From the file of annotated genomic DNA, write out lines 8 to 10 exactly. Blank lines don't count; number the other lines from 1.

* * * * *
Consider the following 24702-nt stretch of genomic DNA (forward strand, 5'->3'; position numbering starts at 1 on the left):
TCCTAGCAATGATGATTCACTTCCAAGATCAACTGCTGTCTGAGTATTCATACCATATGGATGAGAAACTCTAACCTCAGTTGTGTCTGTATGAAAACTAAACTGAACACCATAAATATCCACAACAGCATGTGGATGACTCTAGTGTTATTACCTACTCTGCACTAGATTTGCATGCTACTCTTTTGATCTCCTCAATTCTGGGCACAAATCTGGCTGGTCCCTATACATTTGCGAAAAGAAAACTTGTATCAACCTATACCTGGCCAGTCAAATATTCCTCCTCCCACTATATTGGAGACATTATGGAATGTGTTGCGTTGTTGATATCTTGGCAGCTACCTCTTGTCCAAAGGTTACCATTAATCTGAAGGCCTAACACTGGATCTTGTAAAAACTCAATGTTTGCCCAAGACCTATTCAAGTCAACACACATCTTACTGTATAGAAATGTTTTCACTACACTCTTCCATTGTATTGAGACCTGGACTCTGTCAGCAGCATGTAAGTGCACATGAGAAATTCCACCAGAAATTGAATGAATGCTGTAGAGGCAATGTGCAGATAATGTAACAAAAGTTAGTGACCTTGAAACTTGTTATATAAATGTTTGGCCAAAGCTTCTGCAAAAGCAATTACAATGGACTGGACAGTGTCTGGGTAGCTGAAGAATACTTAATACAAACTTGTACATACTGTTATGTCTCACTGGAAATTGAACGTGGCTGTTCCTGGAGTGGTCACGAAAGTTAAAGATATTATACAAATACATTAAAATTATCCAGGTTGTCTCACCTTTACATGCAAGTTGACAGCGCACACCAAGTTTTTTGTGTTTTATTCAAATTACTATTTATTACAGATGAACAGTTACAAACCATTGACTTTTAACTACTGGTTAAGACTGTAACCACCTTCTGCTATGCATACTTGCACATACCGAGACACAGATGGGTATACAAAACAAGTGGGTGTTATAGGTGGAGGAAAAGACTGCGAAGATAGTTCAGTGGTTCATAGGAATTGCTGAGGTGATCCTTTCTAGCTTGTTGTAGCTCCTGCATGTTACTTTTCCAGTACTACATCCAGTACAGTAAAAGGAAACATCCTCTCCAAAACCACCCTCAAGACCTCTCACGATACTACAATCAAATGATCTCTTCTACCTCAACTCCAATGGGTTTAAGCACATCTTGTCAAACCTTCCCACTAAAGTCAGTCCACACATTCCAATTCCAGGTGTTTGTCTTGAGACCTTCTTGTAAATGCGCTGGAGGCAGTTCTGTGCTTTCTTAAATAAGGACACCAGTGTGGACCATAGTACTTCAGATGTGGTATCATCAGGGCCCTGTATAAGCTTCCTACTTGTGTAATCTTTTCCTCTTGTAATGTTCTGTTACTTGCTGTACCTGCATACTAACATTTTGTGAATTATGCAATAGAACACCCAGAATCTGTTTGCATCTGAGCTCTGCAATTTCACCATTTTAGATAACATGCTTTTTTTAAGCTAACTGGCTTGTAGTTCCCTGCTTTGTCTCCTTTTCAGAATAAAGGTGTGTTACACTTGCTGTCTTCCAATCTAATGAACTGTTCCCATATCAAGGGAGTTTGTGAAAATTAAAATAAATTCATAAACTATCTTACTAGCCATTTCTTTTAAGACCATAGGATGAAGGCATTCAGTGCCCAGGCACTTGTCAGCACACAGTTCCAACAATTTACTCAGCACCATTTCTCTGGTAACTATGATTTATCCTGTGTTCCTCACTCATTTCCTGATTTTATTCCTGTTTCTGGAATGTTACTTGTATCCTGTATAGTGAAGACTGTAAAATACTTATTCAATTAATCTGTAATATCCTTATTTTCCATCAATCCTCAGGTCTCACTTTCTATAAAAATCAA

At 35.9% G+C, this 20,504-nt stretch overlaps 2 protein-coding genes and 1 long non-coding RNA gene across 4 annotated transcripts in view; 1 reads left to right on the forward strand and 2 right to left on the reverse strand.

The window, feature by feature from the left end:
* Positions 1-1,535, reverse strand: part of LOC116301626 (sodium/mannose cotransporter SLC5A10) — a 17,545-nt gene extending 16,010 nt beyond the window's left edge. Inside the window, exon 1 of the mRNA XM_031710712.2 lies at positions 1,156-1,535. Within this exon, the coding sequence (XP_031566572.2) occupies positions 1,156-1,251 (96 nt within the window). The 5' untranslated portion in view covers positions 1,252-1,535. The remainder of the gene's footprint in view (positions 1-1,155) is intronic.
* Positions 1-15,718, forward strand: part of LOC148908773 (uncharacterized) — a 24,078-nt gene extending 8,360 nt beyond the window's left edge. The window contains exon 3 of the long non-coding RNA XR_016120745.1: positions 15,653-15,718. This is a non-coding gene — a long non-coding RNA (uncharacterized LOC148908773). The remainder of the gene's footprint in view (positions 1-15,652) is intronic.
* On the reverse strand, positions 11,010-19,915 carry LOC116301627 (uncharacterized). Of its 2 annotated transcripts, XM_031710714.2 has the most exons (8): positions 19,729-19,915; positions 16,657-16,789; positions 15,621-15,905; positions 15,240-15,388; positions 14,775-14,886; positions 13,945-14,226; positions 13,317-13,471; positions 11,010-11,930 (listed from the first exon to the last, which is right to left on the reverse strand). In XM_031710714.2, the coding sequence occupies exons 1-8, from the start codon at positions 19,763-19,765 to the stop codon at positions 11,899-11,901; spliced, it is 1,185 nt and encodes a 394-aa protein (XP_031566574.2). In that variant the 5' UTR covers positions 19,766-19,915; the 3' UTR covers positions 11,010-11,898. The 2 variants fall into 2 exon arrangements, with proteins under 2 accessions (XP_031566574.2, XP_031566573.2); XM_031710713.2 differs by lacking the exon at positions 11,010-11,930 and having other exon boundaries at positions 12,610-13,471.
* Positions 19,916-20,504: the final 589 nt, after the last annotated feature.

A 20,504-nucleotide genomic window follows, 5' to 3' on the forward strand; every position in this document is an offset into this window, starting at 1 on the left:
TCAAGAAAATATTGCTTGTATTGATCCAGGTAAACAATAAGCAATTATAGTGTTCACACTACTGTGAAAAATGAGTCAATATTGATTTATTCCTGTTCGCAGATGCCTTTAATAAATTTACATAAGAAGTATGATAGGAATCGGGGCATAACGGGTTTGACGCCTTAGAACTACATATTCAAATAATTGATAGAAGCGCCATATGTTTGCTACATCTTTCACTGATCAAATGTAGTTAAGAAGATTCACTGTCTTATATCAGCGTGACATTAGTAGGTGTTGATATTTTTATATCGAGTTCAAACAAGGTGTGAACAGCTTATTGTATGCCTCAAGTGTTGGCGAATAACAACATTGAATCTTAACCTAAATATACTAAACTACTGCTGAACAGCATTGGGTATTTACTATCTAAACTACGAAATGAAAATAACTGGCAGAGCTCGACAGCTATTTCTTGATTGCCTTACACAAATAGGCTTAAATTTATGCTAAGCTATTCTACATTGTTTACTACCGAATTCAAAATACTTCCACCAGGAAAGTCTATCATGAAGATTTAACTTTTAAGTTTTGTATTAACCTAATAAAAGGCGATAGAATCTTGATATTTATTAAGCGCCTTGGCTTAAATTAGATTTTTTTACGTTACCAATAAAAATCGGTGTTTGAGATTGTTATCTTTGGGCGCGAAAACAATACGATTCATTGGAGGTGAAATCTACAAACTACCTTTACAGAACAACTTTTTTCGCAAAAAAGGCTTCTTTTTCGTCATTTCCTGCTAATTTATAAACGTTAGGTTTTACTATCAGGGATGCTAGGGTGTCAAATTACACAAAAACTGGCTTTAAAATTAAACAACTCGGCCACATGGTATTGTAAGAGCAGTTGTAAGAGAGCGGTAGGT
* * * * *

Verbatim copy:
* Positions 19,916-20,504: the final 589 nt, after the last annotated feature.

A 20,504-nucleotide genomic window follows, 5' to 3' on the forward strand; every position in this document is an offset into this window, starting at 1 on the left:
TCAAGAAAATATTGCTTGTATTGATCCAGGTAAACAATAAGCAATTATAGTGTTCACACTACTGTGAAAAATGAGTCAATATTGATTTATTCCTGTTCGCAGATGCCTTTAATAAATTTACATAAGAAGTATGATAGGAATCGGGGCATAACGGGTTTGACGCCTTAGAACTACATATTCAAATAATTGATAGAAGCGCCATATGTTTGCTACATCTTTCACTGATCAAATGTAGTTAAGAAGATTCACTGTCTTATATCAGCGTGACATTAGTAGGTGTTGATATTTTTATATCGAGTTCAAACAAGGTGTGAACAGCTTATTGTATGCCTCAAGTGTTGGCGAATAACAACATTGAATCTTAACCTAAATATACTAAACTACTGCTGAACAGCATTGGGTATTTACTATCTAAACTACGAAATGAAAATAACTGGCAGAGCTCGACAGCTATTTCTTGATTGCCTTACACAAATAGGCTTAAATTTATGCTAAGCTATTCTACATTGTTTACTACCGAATTCAAAATACTTCCACCAGGAAAGTCTATCATGAAGATTTAACTTTTAAGTTTTGTATTAACCTAATAAAAGGCGATAGAATCTTGATATTTATTAAGCGCCTTGGCTTAAATTAGATTTTTTTACGTTACCAATAAAAATCGGTGTTTGAGATTGTTATCTTTGGGCGCGAAAACAATACGATTCATTGGAGGTGAAATCTACAAACTACCTTTACAGAACAACTTTTTTCGCAAAAAAGGCTTCTTTTTCGTCATTTCCTGCTAATTTATAAACGTTAGGTTTTACTATCAGGGATGCTAGGGTGTCAAATTACACAAAAACTGGCTTTAAAATTAAACAACTCGGCCACATGGTATTGTAAGAGCAGTTGTAAGAGAGCGGTAGGT